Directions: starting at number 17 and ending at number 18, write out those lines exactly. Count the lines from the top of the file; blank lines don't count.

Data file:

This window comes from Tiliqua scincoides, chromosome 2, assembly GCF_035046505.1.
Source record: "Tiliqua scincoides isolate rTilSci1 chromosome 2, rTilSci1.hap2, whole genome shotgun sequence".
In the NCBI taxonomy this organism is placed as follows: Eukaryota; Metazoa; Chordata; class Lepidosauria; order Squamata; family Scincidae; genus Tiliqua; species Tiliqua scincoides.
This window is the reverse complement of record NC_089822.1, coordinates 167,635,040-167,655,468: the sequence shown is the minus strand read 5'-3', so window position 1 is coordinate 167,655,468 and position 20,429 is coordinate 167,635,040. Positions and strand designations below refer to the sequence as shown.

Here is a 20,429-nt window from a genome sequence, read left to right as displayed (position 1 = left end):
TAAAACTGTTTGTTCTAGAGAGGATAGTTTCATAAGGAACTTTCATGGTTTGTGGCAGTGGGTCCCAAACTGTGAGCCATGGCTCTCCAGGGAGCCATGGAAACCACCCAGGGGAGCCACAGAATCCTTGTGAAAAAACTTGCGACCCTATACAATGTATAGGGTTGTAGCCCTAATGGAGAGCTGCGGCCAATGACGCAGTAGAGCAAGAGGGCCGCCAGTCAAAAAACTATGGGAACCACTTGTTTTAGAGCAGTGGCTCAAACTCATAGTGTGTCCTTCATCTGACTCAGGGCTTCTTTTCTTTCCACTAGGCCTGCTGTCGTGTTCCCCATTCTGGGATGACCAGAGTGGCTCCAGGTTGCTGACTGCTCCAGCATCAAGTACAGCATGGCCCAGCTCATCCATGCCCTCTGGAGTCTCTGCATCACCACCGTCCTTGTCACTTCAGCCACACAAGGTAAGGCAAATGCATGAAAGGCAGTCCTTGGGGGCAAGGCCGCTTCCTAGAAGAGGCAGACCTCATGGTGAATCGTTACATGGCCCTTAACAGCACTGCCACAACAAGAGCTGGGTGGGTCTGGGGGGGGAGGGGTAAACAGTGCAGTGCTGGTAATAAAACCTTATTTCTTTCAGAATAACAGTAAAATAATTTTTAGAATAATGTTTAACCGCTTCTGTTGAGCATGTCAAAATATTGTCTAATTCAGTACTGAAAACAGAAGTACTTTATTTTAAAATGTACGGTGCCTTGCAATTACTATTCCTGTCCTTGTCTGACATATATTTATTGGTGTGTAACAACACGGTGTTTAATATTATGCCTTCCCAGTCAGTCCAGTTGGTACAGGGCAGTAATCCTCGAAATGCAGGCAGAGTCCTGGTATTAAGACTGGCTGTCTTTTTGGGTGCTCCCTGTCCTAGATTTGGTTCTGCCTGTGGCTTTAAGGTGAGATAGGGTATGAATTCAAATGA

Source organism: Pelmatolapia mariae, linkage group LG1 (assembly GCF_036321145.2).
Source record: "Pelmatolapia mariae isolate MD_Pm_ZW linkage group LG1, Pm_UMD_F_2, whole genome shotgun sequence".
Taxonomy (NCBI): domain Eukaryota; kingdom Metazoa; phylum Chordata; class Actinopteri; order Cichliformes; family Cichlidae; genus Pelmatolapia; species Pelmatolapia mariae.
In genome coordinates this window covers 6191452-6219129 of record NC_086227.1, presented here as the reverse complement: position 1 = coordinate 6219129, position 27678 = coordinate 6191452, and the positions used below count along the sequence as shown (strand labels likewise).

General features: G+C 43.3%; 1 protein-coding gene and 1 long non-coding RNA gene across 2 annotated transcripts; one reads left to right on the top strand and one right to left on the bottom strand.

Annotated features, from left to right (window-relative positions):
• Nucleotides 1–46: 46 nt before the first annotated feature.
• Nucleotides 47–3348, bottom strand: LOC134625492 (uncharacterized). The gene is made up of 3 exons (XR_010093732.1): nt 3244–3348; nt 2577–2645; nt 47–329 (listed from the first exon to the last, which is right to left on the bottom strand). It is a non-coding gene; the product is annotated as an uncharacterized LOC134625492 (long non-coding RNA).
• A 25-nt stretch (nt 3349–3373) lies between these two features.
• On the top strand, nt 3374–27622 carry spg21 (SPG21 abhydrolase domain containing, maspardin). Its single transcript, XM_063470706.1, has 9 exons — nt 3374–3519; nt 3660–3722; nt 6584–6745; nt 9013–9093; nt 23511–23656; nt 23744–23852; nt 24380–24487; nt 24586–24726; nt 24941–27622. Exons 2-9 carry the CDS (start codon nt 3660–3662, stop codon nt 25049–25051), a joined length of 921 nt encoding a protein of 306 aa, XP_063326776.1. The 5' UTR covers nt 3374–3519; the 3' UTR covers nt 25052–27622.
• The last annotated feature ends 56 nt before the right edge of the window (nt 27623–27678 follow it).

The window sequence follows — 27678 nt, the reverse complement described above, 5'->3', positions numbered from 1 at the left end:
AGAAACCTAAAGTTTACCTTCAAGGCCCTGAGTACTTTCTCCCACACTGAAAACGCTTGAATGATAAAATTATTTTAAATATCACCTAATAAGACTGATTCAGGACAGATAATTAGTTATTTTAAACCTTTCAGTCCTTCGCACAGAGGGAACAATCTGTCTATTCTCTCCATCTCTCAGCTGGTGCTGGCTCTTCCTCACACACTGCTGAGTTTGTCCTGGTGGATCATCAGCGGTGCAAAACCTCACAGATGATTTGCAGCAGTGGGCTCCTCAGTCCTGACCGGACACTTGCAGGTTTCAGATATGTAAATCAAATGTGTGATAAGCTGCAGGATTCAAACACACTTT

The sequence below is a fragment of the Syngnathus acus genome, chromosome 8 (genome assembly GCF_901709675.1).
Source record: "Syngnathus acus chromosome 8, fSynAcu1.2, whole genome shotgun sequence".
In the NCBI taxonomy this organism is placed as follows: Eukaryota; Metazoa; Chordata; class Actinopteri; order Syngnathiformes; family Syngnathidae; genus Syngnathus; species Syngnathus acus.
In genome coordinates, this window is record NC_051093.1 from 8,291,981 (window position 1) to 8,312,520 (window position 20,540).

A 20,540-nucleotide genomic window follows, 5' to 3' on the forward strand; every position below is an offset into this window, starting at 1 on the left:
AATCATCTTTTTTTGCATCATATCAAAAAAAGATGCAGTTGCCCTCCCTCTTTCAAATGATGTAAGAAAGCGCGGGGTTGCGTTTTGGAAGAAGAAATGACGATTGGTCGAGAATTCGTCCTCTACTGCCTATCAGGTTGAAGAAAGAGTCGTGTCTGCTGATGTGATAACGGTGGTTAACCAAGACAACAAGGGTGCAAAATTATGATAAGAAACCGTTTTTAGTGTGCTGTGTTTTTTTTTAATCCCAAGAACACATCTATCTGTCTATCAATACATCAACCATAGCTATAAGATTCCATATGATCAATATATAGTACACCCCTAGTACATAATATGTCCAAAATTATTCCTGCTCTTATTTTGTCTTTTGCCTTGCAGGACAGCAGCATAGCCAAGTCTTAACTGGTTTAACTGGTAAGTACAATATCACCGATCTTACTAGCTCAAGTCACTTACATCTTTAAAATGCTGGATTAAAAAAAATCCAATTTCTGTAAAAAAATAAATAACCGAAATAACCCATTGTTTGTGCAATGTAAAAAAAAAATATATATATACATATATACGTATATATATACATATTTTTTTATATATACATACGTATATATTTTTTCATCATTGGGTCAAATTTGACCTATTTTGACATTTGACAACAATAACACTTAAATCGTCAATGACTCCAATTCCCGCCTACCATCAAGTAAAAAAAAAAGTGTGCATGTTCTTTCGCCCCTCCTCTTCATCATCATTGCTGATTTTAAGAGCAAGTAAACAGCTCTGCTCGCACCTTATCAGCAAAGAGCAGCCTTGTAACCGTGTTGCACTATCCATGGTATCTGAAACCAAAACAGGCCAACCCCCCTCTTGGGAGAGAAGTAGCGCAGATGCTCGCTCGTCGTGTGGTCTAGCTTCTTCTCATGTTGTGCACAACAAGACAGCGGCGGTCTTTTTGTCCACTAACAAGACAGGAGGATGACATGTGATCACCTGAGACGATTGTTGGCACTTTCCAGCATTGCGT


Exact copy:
• The last annotated feature ends 56 nt before the right edge of the window (nt 27623–27678 follow it).

The window sequence follows — 27678 nt, the reverse complement described above, 5'->3', positions numbered from 1 at the left end: